A Crowded, Costly Special Election that Risks Low Voter Turnout - Better Elections are Possible

Posted by Jennifer Pae on March 03, 2017

The race for Xavier Becerra’s former seat in the 34th Congressional District is just around the corner. Twenty-three candidates entered the race to represent the neighborhoods of Central, East, and Northeast Los Angeles. This April 4th special election sets up challenging dynamics -- and a June 6th runoff will postpone voters in the 34th district having a true voice.

Most obviously, the large field makes it difficult to achieve a majority win for the community. Voters will likely split their votes among the 23 candidates running, and none will come close to receiving 50% of support. This means the state will need to hold two elections -- an initial “primary” to narrow the field to two, and then a “general” election to determine a majority winner, which will cost taxpayers more than $1.3 million to cast and count.

Holding two elections raises concerns about disparities in voter participation. A report released by FairVote found that all but 7 of the 190 regularly scheduled primary runoffs in the U.S House and U.S. Senate from 1994 to 2016 turnout decreased in the runoff. In other words, in 96% of primary runoff elections fewer people voted in the second round than in the first. And of course, special elections already tend to have low turnout. The inherent challenge is how do we ensure the highest participation so that a candidate is fully representative of the district?

A proven solution for one-round special elections is ranked choice voting (RCV), otherwise known as instant runoff voting. RCV gives voters the freedom to rank as many candidates as they want in order of choice. All first choices are counted and if any candidate has a majority of the vote (50%+1) they win, just like any other election. If no candidate has a majority, an instant runoff starts. The candidate with the fewest votes is eliminated. Voters for that candidate have their vote instantly count for their next choice in the race. This process continues until a candidate receives a majority of votes and is declared the winner.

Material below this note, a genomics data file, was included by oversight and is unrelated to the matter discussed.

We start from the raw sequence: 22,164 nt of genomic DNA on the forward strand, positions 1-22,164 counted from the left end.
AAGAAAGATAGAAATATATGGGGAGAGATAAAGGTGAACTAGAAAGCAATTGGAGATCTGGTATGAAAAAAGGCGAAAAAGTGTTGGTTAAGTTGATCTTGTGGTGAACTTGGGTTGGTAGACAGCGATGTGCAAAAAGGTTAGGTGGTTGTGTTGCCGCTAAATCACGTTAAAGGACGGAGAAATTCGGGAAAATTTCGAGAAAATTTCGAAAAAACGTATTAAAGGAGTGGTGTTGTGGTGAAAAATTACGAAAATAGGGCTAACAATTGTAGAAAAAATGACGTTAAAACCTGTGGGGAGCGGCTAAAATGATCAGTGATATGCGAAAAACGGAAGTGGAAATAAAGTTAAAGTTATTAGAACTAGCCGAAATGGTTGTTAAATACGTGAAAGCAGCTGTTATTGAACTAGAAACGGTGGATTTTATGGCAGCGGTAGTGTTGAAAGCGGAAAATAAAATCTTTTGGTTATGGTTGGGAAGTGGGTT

In addition to saving costs by implementing one decisive special election rather than two, RCV maximizes participation by only asking voters to show up once. It also allows voters to vote for their true preferences based on their hopes and values, instead of a fear of “splitting the vote” among candidates from the same community.

Furthermore, RCV improves the relationship between candidates and voters. Candidates have incentive to reach out beyond their base and ask voters to rank them second, and find common ground with opponents. This means the winner is more broadly representative, has a stronger mandate to lead, and learns more about their future constituents.

In a detailed two-year study of RCV in four Bay Area cities, including Oakland and San Francisco, researchers found that voters understand RCV well and widely support it, including a majority of voters supporting its continued use. After all, people rank options when making choices every day -- from the ice cream store to the brewery. Researchers found that RCV encourages candidates to run more civil campaigns, which is needed now more than ever

In our current system, the reality is that front-running candidates don’t have any incentive to reach out and appeal to the broadest base of voters. Instead they will isolate their base, and hope that their segment of the electorate -- often times less than 30% of voters -- is large enough to advance them to the next round. However, with RCV, a voter’s second choice is also valuable and candidates need to reach out to them. Instead of feeling like their voices went unheard, these voters now have a meaningful voice throughout the democratic process, and the candidate that wins, has a stronger mandate because of it.

RCV has improved elections in cities and states across the country, as well as in colleges, organizations, and elections worldwide. Eleven cities around the country across six states use RCV for their elections, including Minneapolis, MN. In 2018, Maine will become the first state to use RCV for all state and congressional elections. At least 16 California colleges use RCV, including UCLA, and the Oscars used it to pick Best Picture.

Since our election system has a direct impact on who will be representing us, it’s important for California to continue leading the way and be a model for better elections. Let’s implement a proven election system like ranked choice voting -- not just for special elections like the 34th Congressional District, but for all races.


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